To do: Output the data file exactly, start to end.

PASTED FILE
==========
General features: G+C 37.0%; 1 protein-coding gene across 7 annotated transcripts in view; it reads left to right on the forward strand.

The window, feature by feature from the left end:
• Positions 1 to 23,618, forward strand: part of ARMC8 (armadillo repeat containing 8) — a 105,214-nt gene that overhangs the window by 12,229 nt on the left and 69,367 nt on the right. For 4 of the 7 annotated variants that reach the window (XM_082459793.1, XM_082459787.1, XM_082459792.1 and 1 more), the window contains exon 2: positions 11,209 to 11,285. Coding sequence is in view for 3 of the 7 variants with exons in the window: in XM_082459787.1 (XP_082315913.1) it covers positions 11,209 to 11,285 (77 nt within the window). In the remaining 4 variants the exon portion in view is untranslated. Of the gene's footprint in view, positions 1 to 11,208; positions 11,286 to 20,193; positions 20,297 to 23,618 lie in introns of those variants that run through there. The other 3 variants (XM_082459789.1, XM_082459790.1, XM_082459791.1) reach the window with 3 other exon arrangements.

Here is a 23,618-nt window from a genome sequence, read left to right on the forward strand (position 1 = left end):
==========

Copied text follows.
General features: G+C 37.0%; 1 protein-coding gene across 7 annotated transcripts in view; it reads left to right on the forward strand.

The window, feature by feature from the left end:
• Positions 1 to 23,618, forward strand: part of ARMC8 (armadillo repeat containing 8) — a 105,214-nt gene that overhangs the window by 12,229 nt on the left and 69,367 nt on the right. For 4 of the 7 annotated variants that reach the window (XM_082459793.1, XM_082459787.1, XM_082459792.1 and 1 more), the window contains exon 2: positions 11,209 to 11,285. Coding sequence is in view for 3 of the 7 variants with exons in the window: in XM_082459787.1 (XP_082315913.1) it covers positions 11,209 to 11,285 (77 nt within the window). In the remaining 4 variants the exon portion in view is untranslated. Of the gene's footprint in view, positions 1 to 11,208; positions 11,286 to 20,193; positions 20,297 to 23,618 lie in introns of those variants that run through there. The other 3 variants (XM_082459789.1, XM_082459790.1, XM_082459791.1) reach the window with 3 other exon arrangements.

Here is a 23,618-nt window from a genome sequence, read left to right on the forward strand (position 1 = left end):